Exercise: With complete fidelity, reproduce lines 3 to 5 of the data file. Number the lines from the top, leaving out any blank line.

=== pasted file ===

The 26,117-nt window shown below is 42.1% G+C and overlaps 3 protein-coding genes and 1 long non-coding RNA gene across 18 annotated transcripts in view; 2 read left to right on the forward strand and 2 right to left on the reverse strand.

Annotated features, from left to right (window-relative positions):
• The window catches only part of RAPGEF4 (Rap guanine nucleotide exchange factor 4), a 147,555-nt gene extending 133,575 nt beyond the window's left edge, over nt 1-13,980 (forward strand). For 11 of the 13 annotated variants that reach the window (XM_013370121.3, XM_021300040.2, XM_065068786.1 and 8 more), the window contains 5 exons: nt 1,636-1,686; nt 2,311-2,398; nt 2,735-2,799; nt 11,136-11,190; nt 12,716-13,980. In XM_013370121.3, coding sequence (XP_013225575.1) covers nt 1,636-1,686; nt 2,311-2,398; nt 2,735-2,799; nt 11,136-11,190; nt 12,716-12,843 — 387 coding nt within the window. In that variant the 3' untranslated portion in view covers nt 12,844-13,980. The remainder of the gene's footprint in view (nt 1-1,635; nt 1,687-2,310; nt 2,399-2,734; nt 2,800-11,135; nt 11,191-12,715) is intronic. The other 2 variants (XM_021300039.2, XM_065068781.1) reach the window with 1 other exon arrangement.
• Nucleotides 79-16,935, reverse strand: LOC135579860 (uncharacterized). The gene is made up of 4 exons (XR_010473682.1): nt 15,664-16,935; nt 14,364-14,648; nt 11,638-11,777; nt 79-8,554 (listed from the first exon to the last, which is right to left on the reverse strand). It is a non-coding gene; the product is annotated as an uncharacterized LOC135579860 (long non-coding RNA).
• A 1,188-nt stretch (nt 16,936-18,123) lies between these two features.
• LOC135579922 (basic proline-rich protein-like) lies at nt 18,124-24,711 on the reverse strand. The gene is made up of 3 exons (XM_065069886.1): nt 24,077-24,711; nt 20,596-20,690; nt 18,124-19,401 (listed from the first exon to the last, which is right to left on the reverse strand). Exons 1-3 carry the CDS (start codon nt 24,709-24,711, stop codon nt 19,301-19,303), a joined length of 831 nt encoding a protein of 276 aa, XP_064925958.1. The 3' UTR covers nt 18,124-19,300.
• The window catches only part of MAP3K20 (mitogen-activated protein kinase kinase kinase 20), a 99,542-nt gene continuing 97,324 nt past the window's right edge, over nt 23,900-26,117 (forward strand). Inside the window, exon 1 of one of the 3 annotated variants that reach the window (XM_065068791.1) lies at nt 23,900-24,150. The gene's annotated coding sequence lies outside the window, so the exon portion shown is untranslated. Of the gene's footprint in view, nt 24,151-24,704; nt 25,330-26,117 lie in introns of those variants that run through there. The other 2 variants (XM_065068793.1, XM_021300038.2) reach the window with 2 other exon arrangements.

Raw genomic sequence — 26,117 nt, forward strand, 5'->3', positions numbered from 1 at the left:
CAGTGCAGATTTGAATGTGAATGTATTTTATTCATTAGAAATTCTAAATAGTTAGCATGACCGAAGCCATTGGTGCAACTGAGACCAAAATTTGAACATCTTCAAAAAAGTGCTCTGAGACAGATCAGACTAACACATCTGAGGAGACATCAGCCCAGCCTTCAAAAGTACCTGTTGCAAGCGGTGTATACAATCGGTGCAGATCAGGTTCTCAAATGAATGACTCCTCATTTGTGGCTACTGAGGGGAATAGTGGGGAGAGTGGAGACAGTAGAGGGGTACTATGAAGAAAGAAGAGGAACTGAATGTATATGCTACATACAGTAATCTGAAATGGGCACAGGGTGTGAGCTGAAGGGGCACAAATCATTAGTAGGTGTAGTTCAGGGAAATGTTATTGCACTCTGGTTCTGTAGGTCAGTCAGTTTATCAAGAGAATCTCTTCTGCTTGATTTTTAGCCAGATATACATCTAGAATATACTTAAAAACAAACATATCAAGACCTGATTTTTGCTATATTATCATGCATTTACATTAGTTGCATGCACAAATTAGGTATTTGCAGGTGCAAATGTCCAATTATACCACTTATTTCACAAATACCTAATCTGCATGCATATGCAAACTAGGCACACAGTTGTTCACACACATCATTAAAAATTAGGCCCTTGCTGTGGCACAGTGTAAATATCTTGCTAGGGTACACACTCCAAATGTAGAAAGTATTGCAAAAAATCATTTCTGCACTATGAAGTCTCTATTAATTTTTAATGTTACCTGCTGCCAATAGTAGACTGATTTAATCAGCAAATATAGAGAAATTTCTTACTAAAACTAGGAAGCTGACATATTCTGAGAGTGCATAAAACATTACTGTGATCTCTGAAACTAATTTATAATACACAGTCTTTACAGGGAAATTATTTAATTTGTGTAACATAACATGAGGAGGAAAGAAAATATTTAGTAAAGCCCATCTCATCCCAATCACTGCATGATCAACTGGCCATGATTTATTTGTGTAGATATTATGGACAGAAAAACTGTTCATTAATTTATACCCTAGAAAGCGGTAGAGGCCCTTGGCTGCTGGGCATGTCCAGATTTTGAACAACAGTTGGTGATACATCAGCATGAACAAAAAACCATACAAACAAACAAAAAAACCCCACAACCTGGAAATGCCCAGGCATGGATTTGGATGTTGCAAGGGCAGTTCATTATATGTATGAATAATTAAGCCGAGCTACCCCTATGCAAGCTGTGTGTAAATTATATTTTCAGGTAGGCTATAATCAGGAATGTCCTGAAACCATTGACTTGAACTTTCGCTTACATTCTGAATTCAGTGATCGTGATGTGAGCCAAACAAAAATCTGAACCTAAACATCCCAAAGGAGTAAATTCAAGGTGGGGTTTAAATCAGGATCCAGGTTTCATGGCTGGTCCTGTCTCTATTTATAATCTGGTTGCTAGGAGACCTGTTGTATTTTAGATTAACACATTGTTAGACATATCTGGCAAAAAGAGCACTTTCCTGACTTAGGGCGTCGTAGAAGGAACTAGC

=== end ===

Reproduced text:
• The window catches only part of RAPGEF4 (Rap guanine nucleotide exchange factor 4), a 147,555-nt gene extending 133,575 nt beyond the window's left edge, over nt 1-13,980 (forward strand). For 11 of the 13 annotated variants that reach the window (XM_013370121.3, XM_021300040.2, XM_065068786.1 and 8 more), the window contains 5 exons: nt 1,636-1,686; nt 2,311-2,398; nt 2,735-2,799; nt 11,136-11,190; nt 12,716-13,980. In XM_013370121.3, coding sequence (XP_013225575.1) covers nt 1,636-1,686; nt 2,311-2,398; nt 2,735-2,799; nt 11,136-11,190; nt 12,716-12,843 — 387 coding nt within the window. In that variant the 3' untranslated portion in view covers nt 12,844-13,980. The remainder of the gene's footprint in view (nt 1-1,635; nt 1,687-2,310; nt 2,399-2,734; nt 2,800-11,135; nt 11,191-12,715) is intronic. The other 2 variants (XM_021300039.2, XM_065068781.1) reach the window with 1 other exon arrangement.
• Nucleotides 79-16,935, reverse strand: LOC135579860 (uncharacterized). The gene is made up of 4 exons (XR_010473682.1): nt 15,664-16,935; nt 14,364-14,648; nt 11,638-11,777; nt 79-8,554 (listed from the first exon to the last, which is right to left on the reverse strand). It is a non-coding gene; the product is annotated as an uncharacterized LOC135579860 (long non-coding RNA).
• A 1,188-nt stretch (nt 16,936-18,123) lies between these two features.